thanks for the link, it’s a quite interesting limitation of WebSockets I was not aware of and a nice proposal, BTW!
However, I am pretty sure the problem I am trying to bring your attention to is different.
Let me show you an example.
I’ve created an Autobahn|Cpp Server (Callee) based on “register1” example and added an empty “acceptArray” function there. Also, I’ve created two Autobahn|JS web clients (Callers), one calling standard “add2” function (CallerAdd) and another one (CallerArray) sending an array of 4M elements over to the “acceptArray” function on the server. Obviously, I used Crossbar.io as a router.
I got Crossbar and the Server running and checked that CallerAdd sends its requests correctly. Then I started CallerArray client that initiated transferring 4M elements. While the latter request was running (~25s), I tried sending requests from CallerAdd again - none of them was processed before the Crossbar.io finished transferring data to the Server. As you see, just one call from one client can block the entire system completely so none of other clients are able to use the server.
To the contrary, a raw zaphoyd/websocketpp -based WebSocket server works quite differently in the same scenario. While the server is receiving a big array from one client, it readily processes smaller requests from other clients.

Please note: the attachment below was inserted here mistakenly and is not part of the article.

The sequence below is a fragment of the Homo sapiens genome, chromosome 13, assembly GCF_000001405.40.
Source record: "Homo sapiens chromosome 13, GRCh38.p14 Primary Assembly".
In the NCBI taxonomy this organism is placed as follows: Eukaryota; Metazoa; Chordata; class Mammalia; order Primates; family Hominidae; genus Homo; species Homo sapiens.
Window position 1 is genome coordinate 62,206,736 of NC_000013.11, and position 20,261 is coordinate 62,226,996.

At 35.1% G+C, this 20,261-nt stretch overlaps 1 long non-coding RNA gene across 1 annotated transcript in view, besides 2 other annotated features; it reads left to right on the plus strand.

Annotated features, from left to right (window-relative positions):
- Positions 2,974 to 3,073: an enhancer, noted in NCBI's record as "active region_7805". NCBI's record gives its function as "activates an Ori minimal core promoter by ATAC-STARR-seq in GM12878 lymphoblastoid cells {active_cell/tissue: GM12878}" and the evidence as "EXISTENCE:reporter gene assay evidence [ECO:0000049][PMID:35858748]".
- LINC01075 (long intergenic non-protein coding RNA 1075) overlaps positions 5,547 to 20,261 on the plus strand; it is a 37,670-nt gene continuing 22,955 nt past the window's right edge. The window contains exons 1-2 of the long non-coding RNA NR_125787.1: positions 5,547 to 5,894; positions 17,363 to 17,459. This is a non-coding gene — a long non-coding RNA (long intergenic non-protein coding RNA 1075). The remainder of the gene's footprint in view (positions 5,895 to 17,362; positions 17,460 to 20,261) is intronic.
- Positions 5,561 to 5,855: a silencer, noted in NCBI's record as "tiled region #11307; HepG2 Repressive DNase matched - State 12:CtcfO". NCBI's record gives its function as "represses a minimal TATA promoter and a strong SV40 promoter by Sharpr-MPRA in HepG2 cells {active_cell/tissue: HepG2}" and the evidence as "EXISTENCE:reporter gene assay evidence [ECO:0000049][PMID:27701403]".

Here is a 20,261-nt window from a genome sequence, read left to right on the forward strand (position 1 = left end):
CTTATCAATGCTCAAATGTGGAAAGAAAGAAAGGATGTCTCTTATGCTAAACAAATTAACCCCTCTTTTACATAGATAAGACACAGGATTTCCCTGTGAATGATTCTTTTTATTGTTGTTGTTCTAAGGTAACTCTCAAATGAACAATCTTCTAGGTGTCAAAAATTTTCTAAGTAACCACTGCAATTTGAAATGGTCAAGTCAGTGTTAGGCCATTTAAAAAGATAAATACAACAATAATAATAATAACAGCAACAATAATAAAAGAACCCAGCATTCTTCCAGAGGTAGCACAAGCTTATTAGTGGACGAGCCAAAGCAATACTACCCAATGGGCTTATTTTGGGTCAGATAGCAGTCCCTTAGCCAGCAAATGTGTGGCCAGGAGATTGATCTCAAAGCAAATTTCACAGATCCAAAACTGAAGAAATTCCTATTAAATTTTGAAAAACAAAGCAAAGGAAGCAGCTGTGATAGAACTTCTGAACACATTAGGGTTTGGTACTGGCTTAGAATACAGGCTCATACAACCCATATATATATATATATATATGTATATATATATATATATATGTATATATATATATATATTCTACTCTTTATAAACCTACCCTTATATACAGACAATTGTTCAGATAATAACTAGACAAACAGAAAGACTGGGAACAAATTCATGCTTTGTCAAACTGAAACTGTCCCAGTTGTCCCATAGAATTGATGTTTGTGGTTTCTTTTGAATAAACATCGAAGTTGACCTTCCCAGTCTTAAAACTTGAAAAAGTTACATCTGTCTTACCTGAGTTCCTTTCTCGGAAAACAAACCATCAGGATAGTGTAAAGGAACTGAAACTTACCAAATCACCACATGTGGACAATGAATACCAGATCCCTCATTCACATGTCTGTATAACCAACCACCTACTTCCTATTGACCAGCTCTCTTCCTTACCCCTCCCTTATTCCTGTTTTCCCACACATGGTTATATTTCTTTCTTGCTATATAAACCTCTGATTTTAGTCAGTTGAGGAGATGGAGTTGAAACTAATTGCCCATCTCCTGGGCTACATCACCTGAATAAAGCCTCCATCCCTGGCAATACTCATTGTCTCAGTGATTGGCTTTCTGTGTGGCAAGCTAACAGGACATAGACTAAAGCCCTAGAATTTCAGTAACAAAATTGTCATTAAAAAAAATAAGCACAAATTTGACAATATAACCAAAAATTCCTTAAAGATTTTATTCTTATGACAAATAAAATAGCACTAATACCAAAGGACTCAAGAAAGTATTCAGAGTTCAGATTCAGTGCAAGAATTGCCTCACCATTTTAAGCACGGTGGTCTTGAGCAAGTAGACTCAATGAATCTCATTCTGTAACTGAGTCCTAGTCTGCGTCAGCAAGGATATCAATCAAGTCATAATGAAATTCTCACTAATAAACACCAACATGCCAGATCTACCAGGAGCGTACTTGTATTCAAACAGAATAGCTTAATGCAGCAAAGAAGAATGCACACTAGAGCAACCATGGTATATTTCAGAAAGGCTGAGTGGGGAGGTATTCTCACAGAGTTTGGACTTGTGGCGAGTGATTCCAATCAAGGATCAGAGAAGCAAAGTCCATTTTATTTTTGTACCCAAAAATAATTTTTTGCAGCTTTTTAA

With these experiments run, I think that the aforementioned WebSocket protocol’s limitation is not the origin of the problem I am describing, but rather the fact that there is only one socket/transport in between Router and Callee is. It appears that the situation could be greatly improved if WAMP would create one Router-Callee socket per every Caller-Callee pair or at least a pool of sockets. Unless I miss something important, I can’t see how the current WAMP implementation can be used for the purposes I have in my mind.
Do you consider addressing this issue in the future?
On Monday, March 2, 2015 at 8:21:39 AM UTC-8, Tobias Oberstein wrote:
Am 02.03.2015 um 17:09 schrieb Ivan Komarov:
What I have in mind, is a situation when frequent lighweight requests
are mixed with rare heavy ones and I don’t want to see the latter ones
completely blocking processing the formers.
Ah, so you a concerned about so called “head of line blocking” at the
(single) transport level.
A single, standard WebSocket transport can’t interleave messages. Once
message has started to be sent out / or received, everything for that
message needs to go over the transport first.
This isn’t specific to WAMP, but standard WebSocket.
Extensions to WebSocket could. See my proposal addressing exactly this
Note that WebSocket MUX and HTTP/2 have multiplexing of multiple
connections over a single physical connection (TCP), but they don’t
directly address interleaving messages (allowing for priorization and
avoiding head-of-line blocking on a single channel).